I attended this week’s MCC Economy and Communities Scrutiny Committee meetings. I hope this report may be of use to some of you. I’m happy for material in it to be forwarded to other interested parties, with the proviso that it’s my interpretation of events and details may not necessarily be completely accurate.
[MCFly At least these two scrutiny committees had reports to consider. Neighbourhoods? Not so much.]
The Economy Scrutiny Committee (ESC) was back to its usual venue in the Town Hall. I got the impression the meeting might be a little contentious as the usual Councillor attendees were supplemented by Cllr Leese (Council leader), Cllr Sue Murphy (deputy leader) and Cllr Flanagan (Exec member for Finance and Human Resources). Public attendance was minimal – I was the only person there for the whole meeting.
1. The Committee noted the minutes of a task and finish group on the Living Wage (held on 1/12/14) without comment. Tabled minutes of the meeting showed it had been addressed by outside persons, including: Tom Skinner of the Living Wage for GM Campaign, Alan Wort of Equality NW and Christian Spence from the Manchester Chamber of Commerce. The meeting had discussed: the wider economic impact of the Living Wage, including consideration of the impact of the Council specifying it in procurement contracts; the Living Wage in relation to Agency workers; the long term impact; and healthy work. However, the topic did not appear to be ‘finished’ as the notes showed no significant decisions were made!
2. Most of the Scrutiny Committee meeting was taken up with a consideration of reports for resolution on the 2015/17 Budget Options and 2015/17 Budget Options for the Corporate Core.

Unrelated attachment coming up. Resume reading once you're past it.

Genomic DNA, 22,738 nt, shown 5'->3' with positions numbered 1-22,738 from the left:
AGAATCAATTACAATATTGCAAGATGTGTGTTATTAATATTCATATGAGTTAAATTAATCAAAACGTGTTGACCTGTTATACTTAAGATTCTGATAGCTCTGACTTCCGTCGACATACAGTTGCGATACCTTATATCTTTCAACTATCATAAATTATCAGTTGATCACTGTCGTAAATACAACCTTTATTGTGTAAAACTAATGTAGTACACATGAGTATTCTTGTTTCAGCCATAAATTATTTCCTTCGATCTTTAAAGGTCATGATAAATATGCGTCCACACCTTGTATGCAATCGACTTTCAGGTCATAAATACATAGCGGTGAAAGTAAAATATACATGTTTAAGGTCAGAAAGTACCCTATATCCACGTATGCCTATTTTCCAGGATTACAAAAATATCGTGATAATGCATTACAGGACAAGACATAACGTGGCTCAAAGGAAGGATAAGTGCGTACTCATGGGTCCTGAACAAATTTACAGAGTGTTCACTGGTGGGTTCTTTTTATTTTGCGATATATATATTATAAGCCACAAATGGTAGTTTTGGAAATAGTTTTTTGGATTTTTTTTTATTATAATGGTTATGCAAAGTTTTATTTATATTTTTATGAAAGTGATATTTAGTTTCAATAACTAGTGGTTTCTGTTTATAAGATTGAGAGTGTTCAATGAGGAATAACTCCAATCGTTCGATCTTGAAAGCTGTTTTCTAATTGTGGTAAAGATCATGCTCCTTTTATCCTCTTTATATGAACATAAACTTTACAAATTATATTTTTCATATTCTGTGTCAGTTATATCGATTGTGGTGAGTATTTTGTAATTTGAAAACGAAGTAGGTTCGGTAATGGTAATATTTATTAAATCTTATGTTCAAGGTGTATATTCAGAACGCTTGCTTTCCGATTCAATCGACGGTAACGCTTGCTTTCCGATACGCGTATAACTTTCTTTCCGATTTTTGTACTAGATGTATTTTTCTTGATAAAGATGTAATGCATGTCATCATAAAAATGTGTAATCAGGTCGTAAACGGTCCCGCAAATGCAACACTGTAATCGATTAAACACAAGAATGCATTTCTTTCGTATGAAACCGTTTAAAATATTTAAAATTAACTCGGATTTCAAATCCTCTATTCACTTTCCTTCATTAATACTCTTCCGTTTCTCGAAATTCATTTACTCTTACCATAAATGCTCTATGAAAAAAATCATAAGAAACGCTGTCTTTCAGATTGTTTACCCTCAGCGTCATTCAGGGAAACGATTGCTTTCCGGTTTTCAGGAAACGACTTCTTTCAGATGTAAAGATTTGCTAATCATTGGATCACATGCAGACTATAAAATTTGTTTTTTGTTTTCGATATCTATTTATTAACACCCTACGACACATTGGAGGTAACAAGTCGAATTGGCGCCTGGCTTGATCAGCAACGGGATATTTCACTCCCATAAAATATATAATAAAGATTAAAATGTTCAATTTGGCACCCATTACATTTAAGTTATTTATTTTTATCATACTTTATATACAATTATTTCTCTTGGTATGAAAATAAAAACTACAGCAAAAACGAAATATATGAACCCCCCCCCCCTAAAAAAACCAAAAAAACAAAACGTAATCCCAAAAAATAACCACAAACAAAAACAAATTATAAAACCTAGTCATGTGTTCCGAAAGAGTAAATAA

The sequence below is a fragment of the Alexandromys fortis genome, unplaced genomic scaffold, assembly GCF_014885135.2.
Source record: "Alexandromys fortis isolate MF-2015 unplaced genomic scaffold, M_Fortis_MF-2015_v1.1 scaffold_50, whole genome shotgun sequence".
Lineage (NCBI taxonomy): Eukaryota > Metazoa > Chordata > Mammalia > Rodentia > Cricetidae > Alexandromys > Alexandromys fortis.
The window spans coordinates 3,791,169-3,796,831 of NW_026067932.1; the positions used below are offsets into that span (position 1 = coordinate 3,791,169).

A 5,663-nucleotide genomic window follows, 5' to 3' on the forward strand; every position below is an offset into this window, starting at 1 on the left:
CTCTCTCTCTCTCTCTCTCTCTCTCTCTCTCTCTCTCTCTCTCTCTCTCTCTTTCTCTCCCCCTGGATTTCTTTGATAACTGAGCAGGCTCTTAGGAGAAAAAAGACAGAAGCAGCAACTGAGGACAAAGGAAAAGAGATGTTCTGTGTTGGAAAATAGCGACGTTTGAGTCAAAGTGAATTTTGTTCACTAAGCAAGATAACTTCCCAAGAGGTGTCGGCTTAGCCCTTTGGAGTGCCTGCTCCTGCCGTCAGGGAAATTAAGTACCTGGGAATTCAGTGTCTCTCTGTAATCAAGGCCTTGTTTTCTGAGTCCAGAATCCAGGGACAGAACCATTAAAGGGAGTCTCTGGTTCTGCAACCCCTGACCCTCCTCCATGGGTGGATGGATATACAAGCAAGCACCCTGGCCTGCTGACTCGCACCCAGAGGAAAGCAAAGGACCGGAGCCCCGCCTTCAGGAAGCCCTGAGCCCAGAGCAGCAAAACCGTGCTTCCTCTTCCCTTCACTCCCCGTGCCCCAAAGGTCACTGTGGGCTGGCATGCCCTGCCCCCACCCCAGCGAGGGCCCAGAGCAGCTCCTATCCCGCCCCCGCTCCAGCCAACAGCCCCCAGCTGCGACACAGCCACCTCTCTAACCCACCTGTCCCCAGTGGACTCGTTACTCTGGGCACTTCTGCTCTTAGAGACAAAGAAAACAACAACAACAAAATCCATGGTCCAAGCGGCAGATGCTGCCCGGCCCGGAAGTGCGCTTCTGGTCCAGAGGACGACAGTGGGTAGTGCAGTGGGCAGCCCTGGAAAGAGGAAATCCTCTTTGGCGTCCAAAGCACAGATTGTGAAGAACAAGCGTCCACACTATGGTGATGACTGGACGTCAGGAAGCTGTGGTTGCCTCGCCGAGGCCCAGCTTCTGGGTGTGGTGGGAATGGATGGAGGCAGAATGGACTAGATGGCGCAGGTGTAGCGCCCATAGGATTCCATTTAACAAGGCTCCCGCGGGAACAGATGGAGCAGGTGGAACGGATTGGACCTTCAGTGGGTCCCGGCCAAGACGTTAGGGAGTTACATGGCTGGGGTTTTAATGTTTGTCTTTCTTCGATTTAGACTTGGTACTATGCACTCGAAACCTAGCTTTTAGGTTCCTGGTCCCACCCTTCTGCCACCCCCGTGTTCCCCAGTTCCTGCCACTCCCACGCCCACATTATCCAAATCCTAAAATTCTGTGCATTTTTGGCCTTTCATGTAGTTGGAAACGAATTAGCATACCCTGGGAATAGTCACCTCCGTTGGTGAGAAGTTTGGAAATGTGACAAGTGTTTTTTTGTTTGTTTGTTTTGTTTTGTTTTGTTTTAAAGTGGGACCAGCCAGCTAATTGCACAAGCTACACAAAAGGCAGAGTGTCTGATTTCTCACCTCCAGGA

The latter report contained a lot of detail on costs and possible reduction of workforce on different areas of the Council’s activities. The Chair of the Committee stated the task of the Economy Scrutiny Committee was to identify ‘key lines of enquiry’ for the January 2015 meeting.
Discussion commenced with some Councillors unhappy that the Corporate Core report had been forwarded to them very late, with the result that they had not been unable to consider it properly.
An officer said (unconvincingly in my view) this had been because they had had trouble cutting down a long list. One Councillor was concerned that the report stuck to financial matters and did not identify real-life impacts likely to be caused by the options.
After Cllr Karney had made a brief Party Political Broadcast on behalf of the Labour Party to the citizens watching on the webcast, on the budget option problems being all the fault of the Conservative government, the Committee considered various budget cut options in the report.
These covered the areas of:
• Marketing Manchester Tourist Information;
• Reform and Innovation;
• Neighbourhood Focus/Regeneration;
• Galleries and Cultural Grants;
• Early Help;
• Early Years;
• Adult Education Services.
I don’t propose to go through each section in any detail, but some of the points discussed by Councillors were as follows:
• Cllr Flanagan pointed out early on that the Scrutiny Committee members were not able to make any decisions on options – these will be made by the executive with input from all the Committees and the public consultation on budget options.
• Two Councillors were concerned at the possible unintended consequences of cut options.
• Another concern was the loss of skills and expertise of Council employees losing their jobs as a result of the cuts, which might be difficult to recover in the future (RJV comment: well recognised in the private sector).
• On the ‘Reform and Innovation’ section, several councillors pointed out they had no idea of what the 3 options presented represented what work might not be done. Cllr Leese was not able to provide a succinct explanation.
• This led to a comment by several Councillors about the quality of information in this section of the report in particular. One expressed the view that he was not sure if it was deliberate that the three options were not understandable or that they were just ‘loosely worded’. One Councillor re-iterated that the Committee had previously asked for examples of what various departments do but this had not been provided. They noted this was especially true where Council employees are not in ‘face to face’ contact with Councillors. At this point it was clear that several of the Committee members were dissatisfied with the quality of information in the reports. (RJV comment – if Councillors cannot understand it how can members of the public be expected to make worthwhile contributions to the online ‘consultation’?).